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Oncogene

Defining MAP3 kinases required for MDA-MB-231 cell tumor growth and metastasis.


PMID 22139075

Abstract

Analysis of patient tumors suggests that multiple MAP3 kinases (MAP3Ks) are critical for growth and metastasis of cancer cells. MAP3Ks selectively control the activation of extracellular signal-regulated kinase 1/2 (ERK1/2), Jun N-terminal kinase (JNK), p38 and ERK5 in response to receptor tyrosine kinases and GTPases. We used MDA-MB-231 cells because of their ability to metastasize from the breast fat pad to distant lymph nodes for an orthotopic xenograft model to screen the function of seven MAP3Ks in controlling tumor growth and metastasis. Stable short hairpin RNA (shRNA) knockdown was used to inhibit the expression of each of the seven MAP3Ks, which were selected for their differential regulation of the MAPK network. The screen identified two MAP3Ks, MEKK2 and MLK3, whose shRNA knockdown caused significant inhibition of both tumor growth and metastasis. Neither MEKK2 nor MLK3 have been previously shown to regulate tumor growth and metastasis in vivo. These results demonstrated that MAP3Ks, which differentially activate JNK, p38 and ERK5, are necessary for xenograft tumor growth and metastasis of MDA-MB-231 tumors. The requirement for MAP3Ks signaling through multiple MAPK pathways explains why several members of the MAPK network are activated in cancer. MEKK2 was required for epidermal growth factor receptor and Her2/Neu activation of ERK5, with ERK5 being required for metastasis. Loss of MLK3 expression increased mitotic infidelity and apoptosis in vitro. Knockdown of MEKK2 and MLK3 resulted in increased apoptosis in orthotopic xenografts relative to control tumors in mice, inhibiting both tumor growth and metastasis; MEKK2 and MLK3 represent untargeted kinases in tumor biology for potential therapeutic development.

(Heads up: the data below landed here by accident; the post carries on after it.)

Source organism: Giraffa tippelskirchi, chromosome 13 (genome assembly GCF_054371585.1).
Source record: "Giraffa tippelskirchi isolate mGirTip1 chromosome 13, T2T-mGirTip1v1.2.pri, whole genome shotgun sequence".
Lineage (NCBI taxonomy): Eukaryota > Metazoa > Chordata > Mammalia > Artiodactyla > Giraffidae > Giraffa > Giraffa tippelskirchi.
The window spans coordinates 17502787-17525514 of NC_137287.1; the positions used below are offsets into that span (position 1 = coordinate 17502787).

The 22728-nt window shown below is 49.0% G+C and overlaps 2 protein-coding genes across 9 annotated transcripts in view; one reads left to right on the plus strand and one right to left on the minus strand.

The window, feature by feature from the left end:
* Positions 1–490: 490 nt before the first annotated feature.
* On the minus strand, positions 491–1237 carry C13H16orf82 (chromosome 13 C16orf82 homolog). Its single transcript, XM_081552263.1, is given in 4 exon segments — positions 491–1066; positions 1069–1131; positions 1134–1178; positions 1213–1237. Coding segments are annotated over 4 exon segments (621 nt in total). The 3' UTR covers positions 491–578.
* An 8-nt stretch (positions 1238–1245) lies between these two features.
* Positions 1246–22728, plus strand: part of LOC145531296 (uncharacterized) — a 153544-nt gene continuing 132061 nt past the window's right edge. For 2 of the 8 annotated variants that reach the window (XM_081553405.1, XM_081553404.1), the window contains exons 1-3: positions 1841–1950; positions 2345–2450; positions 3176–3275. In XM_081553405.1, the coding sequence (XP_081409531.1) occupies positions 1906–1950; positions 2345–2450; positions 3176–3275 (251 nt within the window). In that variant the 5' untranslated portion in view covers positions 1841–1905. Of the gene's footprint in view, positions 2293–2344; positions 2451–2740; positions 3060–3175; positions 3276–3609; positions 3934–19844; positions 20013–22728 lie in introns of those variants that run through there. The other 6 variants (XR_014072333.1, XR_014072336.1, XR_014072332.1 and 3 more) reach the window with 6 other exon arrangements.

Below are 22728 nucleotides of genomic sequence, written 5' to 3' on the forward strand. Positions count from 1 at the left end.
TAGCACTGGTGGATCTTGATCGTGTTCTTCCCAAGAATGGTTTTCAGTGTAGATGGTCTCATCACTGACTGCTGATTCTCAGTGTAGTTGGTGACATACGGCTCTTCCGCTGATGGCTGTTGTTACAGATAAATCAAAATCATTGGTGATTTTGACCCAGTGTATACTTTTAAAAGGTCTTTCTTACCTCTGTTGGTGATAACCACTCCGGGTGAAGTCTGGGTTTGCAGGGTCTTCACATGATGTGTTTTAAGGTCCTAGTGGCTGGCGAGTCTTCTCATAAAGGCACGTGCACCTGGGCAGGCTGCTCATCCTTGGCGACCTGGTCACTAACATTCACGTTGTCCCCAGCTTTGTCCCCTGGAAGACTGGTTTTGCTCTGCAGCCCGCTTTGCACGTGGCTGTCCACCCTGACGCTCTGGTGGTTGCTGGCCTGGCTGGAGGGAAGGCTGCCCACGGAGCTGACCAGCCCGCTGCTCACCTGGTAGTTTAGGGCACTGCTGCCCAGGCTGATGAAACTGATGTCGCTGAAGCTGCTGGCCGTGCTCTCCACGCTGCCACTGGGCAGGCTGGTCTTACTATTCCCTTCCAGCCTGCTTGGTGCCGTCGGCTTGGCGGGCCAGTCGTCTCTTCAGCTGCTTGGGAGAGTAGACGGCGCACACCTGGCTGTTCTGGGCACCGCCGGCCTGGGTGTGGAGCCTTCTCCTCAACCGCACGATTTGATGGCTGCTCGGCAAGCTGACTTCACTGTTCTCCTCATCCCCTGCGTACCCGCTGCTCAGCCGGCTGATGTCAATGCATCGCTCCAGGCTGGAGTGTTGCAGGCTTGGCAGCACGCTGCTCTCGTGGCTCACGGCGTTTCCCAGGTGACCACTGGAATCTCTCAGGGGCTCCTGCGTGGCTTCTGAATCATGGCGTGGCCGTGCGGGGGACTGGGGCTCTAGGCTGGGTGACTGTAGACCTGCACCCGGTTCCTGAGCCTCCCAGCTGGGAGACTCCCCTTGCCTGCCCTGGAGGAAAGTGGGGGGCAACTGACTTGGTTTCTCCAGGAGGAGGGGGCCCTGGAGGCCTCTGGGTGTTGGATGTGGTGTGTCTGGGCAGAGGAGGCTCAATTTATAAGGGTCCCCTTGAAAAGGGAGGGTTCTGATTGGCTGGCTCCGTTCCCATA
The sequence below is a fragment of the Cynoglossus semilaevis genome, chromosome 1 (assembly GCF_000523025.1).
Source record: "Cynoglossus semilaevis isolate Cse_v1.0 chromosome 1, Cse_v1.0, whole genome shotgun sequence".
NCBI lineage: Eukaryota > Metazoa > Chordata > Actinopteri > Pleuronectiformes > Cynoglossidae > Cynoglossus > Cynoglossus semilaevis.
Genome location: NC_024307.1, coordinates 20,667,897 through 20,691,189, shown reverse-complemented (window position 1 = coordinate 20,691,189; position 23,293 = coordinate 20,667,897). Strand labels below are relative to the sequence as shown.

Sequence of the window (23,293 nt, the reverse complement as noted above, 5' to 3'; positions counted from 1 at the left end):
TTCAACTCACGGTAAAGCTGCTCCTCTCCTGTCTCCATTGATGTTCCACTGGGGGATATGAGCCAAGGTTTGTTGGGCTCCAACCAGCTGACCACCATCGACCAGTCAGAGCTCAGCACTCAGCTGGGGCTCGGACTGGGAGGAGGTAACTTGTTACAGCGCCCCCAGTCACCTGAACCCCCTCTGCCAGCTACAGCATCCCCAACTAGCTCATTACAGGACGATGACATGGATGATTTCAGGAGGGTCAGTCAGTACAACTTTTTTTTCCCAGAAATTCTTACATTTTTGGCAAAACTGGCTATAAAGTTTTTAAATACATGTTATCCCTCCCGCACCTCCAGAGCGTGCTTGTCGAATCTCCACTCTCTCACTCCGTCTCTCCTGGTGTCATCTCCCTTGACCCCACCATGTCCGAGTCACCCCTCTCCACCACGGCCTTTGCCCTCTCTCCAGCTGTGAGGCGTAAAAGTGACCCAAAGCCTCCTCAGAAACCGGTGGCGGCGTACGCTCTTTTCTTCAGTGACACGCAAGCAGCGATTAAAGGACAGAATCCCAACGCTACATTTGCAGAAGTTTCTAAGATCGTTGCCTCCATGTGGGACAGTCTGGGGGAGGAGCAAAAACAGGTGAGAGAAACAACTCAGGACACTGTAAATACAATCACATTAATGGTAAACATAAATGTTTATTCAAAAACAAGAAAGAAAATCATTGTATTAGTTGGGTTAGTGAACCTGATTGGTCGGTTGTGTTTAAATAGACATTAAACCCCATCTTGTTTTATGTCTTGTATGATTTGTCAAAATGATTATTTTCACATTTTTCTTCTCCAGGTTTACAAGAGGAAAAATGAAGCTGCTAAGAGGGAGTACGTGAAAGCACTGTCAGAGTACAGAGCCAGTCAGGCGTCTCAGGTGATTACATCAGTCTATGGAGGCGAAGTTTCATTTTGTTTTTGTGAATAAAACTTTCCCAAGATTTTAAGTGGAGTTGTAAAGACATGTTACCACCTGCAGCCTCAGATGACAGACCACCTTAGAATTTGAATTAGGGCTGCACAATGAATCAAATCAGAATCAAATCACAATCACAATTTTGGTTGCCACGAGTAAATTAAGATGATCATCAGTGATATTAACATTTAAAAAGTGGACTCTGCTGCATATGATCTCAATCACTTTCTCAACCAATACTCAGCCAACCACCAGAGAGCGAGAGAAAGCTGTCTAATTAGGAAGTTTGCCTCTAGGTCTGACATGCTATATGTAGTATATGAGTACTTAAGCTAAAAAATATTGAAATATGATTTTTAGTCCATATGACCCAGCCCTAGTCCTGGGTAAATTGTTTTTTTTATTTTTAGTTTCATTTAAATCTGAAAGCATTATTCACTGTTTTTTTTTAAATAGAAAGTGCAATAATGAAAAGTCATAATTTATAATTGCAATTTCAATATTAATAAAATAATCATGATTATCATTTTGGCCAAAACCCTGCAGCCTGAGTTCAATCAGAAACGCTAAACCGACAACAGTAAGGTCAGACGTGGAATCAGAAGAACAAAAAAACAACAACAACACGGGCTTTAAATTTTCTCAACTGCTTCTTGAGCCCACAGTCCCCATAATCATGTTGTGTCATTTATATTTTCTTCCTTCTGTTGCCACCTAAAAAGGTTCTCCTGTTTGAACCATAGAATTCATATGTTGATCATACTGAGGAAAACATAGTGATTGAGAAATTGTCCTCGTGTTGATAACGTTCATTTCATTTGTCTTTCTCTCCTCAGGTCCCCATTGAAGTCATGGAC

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AV49223
Anti-MAP3K2 antibody produced in rabbit, affinity isolated antibody